Objective: To determine the effect of exercise training on survival in patients with heart failure due to left ventricular systolic dysfunction. Design: Collaborative meta-analysis. Inclusion criteria: Randomised parallel group controlled trials of exercise training for at least eight weeks with individual patient data on survival for at least three months. Studies reviewed: Nine datasets, totalling 801 patients: 395 received exercise training and 406 were controls. Main outcome measure: Death from all causes. Results: During a mean (SD) follow up of 705 (729) days there were 88 (22%) deaths in the exercise arm and 105 (26%) in the control arm. Exercise training significantly reduced mortality (hazard ratio 0.65, 95% confidence interval, 0.46 to 0.92; log rank χ2= 5.9; P = 0.015). The secondary end point of death or admission to hospital was also reduced (0.72, 0.56 to 0.93; log rank χ2= 6.4; P = 0.011). No statistically significant subgroup specific treatment effect was observed. Conclusion: Meta-analysis of randomised trials to date gives no evidence that properly supervised medical training programmes for patients with heart failure might be dangerous, and indeed there is clear evidence of an overall reduction in mortality. Further research should focus on optimising exercise programmes and identifying appropriate patient groups to target.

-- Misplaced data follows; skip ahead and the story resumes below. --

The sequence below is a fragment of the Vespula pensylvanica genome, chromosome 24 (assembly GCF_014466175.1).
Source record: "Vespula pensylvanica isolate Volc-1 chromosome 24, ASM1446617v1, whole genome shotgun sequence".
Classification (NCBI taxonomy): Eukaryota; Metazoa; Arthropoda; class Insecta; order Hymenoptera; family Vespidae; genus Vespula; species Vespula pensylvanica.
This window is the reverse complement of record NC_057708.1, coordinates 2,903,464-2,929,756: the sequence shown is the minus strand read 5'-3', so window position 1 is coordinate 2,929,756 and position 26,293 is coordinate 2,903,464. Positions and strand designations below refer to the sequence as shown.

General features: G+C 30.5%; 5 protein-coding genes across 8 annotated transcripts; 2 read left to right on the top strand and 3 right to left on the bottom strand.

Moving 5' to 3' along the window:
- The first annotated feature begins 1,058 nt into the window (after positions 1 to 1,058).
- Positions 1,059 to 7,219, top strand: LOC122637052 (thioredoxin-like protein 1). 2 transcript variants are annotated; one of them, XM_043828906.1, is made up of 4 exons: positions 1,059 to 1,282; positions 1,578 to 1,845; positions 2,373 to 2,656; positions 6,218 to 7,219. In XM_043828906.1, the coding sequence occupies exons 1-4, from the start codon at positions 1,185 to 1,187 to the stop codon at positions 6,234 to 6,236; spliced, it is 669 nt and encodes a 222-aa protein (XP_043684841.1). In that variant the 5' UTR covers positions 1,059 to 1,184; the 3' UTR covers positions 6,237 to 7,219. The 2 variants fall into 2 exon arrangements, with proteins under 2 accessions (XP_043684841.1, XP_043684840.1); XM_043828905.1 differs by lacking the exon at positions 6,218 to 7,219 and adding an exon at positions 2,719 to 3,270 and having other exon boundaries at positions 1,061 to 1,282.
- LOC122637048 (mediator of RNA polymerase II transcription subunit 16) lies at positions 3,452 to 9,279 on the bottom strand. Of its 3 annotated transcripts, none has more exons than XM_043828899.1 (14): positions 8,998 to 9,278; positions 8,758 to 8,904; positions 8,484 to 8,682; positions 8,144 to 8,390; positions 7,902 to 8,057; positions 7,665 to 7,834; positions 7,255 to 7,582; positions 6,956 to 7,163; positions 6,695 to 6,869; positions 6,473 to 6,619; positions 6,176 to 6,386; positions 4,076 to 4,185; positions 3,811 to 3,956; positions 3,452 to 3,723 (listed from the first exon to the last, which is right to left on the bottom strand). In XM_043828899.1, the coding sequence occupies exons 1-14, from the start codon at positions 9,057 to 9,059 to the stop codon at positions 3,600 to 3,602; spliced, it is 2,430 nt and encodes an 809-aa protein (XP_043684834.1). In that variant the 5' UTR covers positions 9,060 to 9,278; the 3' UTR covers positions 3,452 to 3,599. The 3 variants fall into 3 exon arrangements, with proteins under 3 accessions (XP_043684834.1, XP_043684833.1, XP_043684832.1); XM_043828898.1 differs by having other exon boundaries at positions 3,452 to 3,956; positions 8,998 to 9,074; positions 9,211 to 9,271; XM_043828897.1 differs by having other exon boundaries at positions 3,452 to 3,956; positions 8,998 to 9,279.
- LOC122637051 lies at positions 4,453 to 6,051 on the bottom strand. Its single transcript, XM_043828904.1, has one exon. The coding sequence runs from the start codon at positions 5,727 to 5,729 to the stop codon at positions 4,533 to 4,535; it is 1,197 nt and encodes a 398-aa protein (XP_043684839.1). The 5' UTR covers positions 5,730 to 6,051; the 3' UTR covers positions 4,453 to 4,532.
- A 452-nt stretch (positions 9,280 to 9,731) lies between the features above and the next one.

|Number of pages||4|
|Journal||British Medical Journal|
|Publication status||Published - Jan 24 2004|
ASJC Scopus subject areas